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Issue 56 – May 2004


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EDITORIAL Hop Press index

Although we've only just completed an issue of Hop Press at the end of March, this special edition has been slipped in to go out with publicity for our annual big bash, the Southampton Guildhall Beer Festival. Some features, such as the crossword, have been omitted from this issue, it will return in the next regular edition (Summer/ Autumn).

Details of the Festival are shown elsewhere on this site, or were, if you are reading this long after the event.

We would urge visitors to the Festival to get their tickets well in advance. We are obliged by both the obvious fire regulations and by our contractual relations with the hall to keep a count of attendees. Last year at several sessions we reached our limits with pre-sold tickets and had to suspend on the door sales – disappointing people who had, in some cases, travelled long distances. We do our level best and can sometimes let an early leaver be replaced by a new entrant, but please do take this advice and buy in advance.

Global brewing giant S & N (Scottish & Newcastle) seem more than a little perplexed about their corporate identity. As we detailed in the last issue, they recently announced the closure of their Scottish brew- ery in Edinburg and we speculated that Newcastle might be next. It hasn't taken long for us to be proved right – the impending closure has just been announced. The almost obligatory PR statement, only a few weeks ago, that "we have no plans ..." is still ringing in our ears.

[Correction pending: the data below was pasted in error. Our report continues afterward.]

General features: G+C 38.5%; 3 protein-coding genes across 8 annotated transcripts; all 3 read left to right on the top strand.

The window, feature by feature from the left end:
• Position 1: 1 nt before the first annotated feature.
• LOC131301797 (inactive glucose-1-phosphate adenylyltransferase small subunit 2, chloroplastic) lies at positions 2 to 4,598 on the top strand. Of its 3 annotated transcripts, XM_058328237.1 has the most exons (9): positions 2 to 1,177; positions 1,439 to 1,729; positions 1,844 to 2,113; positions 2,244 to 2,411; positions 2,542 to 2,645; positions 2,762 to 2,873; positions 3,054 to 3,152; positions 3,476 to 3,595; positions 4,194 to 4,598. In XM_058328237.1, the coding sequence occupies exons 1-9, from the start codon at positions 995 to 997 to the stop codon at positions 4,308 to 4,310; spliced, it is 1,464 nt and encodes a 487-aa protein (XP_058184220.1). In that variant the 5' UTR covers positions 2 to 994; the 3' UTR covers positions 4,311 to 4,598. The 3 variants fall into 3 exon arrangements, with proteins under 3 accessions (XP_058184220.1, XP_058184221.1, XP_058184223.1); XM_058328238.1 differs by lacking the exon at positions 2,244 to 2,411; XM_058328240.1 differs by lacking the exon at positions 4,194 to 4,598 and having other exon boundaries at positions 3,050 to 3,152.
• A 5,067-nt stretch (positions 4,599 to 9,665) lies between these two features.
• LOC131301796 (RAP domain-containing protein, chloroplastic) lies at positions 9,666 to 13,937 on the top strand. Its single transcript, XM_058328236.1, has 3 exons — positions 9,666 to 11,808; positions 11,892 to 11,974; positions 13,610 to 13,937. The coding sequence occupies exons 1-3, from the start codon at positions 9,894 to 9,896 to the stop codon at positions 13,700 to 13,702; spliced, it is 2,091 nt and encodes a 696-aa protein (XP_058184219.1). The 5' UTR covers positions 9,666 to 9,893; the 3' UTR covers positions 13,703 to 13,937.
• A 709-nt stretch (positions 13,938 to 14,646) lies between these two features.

As well as closing the famous Newcastle Blue Star Brewery they also intend to take- over the Federation Brewery on the other side of the Tyne at Gateshead. This will end another piece of our brewing history, Federation was the last of a number of breweries co-operatively owned by working men's clubs. The 300 owning 'Fed' are unlikely to demur, each will each get over £70,000

This move will present S (not) & N (not) with a delicate embarrassment. Just a few years ago, after a lengthy campaign and extensive lobbying in Brussels, they were granted a PGI for Newcastle Brown Ale. PGIs are Protected Geographical Indicators, awarded by the EU very sparingly for certain named products to prevent any similarly named product being made anywhere else. As part of their case they stressed the uniqueness of the Tyne Brewery water and its yeast strains etc.; now to move Brown Ale to the Gateshead brewery they must return to Brussels and ask for a 'derogation' of the so recently awarded PGI! CAMRA feels that it is only its public duty to vigorously oppose the application – not because we've any time for Newkie Browns but to combat corporate greed and cynicism.